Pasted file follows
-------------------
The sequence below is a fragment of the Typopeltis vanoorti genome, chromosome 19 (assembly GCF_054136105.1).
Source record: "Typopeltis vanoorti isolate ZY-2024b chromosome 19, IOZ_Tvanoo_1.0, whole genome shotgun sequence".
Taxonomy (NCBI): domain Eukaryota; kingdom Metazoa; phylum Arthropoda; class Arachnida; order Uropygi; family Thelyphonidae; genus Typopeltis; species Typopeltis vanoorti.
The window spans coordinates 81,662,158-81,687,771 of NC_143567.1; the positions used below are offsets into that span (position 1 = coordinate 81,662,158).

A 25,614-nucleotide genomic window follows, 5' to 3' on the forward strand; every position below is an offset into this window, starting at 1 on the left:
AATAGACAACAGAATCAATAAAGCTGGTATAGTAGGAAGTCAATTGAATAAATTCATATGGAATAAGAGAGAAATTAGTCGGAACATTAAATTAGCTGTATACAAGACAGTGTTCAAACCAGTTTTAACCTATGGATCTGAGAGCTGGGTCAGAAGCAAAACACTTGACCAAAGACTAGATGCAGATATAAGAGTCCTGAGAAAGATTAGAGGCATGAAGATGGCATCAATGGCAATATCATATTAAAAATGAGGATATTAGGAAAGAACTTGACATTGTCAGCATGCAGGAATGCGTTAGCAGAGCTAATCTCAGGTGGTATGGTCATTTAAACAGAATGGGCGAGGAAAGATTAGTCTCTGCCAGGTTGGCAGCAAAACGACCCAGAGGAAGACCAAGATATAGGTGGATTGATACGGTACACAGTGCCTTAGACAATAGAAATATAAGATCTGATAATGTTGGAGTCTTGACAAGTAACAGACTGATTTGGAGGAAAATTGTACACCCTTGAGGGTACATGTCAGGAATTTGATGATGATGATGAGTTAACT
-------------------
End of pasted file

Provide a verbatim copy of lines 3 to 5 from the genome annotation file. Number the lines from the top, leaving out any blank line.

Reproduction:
Taxonomy (NCBI): domain Eukaryota; kingdom Metazoa; phylum Arthropoda; class Arachnida; order Uropygi; family Thelyphonidae; genus Typopeltis; species Typopeltis vanoorti.
The window spans coordinates 81,662,158-81,687,771 of NC_143567.1; the positions used below are offsets into that span (position 1 = coordinate 81,662,158).

A 25,614-nucleotide genomic window follows, 5' to 3' on the forward strand; every position below is an offset into this window, starting at 1 on the left: